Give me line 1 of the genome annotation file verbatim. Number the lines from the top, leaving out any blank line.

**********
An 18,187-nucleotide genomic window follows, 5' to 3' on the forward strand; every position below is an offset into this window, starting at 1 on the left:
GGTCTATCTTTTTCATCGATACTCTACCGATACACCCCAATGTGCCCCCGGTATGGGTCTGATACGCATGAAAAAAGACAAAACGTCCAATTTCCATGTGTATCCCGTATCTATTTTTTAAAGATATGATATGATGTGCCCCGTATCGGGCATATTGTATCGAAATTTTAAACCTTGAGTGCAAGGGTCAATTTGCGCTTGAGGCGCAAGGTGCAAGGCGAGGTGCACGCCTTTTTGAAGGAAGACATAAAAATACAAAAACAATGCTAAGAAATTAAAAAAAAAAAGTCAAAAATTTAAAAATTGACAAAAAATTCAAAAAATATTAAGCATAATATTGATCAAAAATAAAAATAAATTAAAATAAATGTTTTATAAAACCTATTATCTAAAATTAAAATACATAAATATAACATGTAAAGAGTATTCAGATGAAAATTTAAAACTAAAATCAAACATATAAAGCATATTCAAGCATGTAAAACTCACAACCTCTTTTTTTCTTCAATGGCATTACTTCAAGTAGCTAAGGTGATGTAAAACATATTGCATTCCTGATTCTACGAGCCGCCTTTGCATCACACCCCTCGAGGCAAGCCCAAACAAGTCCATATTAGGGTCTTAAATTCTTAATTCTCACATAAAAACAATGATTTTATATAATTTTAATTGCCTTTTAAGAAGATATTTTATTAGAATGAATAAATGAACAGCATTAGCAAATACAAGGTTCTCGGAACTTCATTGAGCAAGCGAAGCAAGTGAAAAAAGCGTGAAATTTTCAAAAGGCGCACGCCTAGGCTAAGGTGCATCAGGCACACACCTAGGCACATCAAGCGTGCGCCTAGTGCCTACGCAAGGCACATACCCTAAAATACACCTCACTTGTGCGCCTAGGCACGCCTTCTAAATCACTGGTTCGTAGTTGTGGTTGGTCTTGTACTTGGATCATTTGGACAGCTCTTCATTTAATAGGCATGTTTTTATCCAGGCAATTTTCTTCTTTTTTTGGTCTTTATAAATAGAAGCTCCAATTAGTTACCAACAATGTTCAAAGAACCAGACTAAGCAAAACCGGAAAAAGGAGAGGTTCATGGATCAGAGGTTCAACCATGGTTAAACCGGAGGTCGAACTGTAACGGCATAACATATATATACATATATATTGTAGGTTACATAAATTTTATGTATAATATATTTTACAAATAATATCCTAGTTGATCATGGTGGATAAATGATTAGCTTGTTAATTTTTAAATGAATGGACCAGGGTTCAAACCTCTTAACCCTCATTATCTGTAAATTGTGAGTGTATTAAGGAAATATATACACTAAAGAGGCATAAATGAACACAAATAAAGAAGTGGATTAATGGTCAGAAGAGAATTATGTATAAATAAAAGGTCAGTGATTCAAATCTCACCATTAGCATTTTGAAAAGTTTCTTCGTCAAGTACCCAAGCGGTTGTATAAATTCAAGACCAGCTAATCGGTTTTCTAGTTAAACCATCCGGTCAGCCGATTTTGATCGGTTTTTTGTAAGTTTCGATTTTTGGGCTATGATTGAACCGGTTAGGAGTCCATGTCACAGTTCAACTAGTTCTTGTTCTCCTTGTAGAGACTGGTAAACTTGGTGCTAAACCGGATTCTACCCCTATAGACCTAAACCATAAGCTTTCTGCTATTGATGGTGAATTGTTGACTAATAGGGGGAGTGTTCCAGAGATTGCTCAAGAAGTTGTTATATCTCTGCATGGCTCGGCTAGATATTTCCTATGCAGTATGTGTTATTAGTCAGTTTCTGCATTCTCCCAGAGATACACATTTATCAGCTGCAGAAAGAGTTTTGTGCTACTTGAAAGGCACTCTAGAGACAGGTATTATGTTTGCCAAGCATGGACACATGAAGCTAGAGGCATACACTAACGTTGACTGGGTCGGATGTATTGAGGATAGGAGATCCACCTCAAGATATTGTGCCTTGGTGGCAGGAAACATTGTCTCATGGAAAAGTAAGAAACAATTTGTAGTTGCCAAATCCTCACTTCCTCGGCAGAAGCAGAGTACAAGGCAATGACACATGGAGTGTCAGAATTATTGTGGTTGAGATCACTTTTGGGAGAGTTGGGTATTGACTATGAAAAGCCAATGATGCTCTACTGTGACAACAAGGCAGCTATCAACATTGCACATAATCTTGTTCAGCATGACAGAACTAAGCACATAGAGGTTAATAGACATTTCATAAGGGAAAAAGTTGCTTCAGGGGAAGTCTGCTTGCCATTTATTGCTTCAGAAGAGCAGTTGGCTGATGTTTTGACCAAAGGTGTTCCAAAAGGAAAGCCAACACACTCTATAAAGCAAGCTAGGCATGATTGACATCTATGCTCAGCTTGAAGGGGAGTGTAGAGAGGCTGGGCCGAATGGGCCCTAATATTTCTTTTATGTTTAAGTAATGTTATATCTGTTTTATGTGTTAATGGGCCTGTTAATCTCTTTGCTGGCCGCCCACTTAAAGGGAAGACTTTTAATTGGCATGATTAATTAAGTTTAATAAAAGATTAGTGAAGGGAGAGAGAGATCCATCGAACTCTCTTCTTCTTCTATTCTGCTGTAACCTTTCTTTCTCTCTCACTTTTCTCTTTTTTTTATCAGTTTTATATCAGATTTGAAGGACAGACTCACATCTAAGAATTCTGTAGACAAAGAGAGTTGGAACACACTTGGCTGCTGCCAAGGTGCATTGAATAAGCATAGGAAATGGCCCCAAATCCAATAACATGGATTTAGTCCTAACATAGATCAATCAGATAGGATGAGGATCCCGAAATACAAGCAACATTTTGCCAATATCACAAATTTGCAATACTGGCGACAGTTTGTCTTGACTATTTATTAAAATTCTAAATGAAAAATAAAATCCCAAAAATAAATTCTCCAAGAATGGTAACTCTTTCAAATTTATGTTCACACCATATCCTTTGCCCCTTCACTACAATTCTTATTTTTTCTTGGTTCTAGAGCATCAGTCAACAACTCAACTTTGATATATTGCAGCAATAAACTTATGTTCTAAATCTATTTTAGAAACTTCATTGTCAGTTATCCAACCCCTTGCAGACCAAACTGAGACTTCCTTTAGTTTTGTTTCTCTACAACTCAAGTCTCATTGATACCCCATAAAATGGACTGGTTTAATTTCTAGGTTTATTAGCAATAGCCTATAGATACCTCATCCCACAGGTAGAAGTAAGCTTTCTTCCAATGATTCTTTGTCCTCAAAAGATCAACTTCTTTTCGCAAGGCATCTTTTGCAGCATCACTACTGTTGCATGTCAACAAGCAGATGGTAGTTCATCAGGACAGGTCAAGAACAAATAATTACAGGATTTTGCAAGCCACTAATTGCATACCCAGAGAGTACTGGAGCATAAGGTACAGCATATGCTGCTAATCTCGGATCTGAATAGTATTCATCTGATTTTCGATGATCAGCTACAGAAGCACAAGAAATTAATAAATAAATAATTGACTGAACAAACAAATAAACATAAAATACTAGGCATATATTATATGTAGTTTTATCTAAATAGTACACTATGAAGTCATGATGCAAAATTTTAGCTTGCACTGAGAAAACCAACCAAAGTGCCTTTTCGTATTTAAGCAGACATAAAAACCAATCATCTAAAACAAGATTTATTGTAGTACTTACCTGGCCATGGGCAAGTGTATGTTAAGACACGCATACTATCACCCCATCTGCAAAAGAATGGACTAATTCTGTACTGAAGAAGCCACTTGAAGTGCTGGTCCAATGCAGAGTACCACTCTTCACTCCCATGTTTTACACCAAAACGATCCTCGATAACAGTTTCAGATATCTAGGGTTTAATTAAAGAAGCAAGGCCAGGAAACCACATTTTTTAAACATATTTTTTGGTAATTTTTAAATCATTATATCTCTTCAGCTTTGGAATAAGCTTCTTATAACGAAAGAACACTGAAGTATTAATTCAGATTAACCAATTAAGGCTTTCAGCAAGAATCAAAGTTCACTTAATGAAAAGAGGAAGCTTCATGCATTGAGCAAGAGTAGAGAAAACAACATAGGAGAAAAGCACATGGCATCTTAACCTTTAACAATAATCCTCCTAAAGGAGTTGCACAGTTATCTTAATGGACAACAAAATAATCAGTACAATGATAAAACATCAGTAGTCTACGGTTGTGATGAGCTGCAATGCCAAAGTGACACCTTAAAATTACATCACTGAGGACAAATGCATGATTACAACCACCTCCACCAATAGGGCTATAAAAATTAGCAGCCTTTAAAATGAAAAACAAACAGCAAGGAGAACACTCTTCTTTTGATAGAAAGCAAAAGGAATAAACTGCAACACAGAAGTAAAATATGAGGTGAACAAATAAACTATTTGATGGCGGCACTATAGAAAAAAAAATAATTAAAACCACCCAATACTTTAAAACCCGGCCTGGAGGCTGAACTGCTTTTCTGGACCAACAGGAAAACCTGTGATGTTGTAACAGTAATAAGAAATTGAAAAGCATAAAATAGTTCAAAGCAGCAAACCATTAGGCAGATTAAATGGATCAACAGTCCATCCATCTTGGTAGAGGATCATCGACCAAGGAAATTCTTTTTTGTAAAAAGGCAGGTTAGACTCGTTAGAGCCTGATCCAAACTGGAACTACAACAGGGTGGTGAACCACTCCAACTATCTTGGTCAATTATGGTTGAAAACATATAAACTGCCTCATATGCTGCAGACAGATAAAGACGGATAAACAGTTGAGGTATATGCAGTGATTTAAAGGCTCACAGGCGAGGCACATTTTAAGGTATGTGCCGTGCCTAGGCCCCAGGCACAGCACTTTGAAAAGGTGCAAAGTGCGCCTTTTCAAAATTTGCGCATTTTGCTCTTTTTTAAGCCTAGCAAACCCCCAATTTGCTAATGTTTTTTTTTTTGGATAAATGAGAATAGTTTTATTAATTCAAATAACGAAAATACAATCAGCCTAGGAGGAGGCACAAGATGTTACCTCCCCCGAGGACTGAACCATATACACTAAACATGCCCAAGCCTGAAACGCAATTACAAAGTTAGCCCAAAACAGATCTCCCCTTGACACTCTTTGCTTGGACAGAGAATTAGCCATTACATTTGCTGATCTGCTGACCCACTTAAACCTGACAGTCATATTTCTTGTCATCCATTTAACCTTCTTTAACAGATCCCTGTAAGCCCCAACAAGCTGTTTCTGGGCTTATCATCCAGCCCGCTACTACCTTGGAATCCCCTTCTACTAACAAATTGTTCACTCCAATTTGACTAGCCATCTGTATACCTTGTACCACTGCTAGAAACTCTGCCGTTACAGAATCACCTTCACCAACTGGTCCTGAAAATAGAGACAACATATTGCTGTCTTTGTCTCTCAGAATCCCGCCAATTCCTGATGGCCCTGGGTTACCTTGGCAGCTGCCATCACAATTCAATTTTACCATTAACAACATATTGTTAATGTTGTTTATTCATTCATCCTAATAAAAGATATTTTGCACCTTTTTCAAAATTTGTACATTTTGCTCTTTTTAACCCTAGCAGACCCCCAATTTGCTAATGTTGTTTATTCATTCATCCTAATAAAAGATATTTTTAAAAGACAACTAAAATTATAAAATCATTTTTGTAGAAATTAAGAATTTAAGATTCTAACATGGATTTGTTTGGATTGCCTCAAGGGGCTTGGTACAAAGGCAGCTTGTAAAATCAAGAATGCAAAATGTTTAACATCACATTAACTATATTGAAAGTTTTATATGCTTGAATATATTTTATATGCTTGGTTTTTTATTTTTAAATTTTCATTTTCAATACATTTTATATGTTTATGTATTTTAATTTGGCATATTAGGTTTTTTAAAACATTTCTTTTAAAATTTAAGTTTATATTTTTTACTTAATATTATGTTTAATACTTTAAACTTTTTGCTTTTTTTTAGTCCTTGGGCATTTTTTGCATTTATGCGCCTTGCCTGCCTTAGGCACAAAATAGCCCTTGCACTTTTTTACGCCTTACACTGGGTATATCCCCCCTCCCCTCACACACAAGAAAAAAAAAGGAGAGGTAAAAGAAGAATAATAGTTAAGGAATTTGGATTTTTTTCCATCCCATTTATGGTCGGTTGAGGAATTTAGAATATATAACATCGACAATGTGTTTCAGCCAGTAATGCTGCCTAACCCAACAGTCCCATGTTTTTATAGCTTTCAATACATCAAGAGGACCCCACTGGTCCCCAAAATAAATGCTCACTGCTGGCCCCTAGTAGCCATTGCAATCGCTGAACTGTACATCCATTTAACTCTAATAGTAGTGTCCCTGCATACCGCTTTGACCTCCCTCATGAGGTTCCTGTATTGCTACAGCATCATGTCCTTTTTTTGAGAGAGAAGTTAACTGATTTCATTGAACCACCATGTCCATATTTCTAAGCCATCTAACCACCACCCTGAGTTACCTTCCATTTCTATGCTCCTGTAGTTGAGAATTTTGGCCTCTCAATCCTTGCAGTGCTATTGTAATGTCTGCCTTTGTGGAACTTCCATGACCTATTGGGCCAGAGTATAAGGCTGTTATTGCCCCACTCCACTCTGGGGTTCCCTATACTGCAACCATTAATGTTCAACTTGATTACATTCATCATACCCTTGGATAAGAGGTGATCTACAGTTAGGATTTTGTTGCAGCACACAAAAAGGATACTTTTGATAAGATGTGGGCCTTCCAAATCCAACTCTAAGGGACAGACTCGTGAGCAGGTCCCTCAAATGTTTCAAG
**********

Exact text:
An 18,187-nucleotide genomic window follows, 5' to 3' on the forward strand; every position below is an offset into this window, starting at 1 on the left: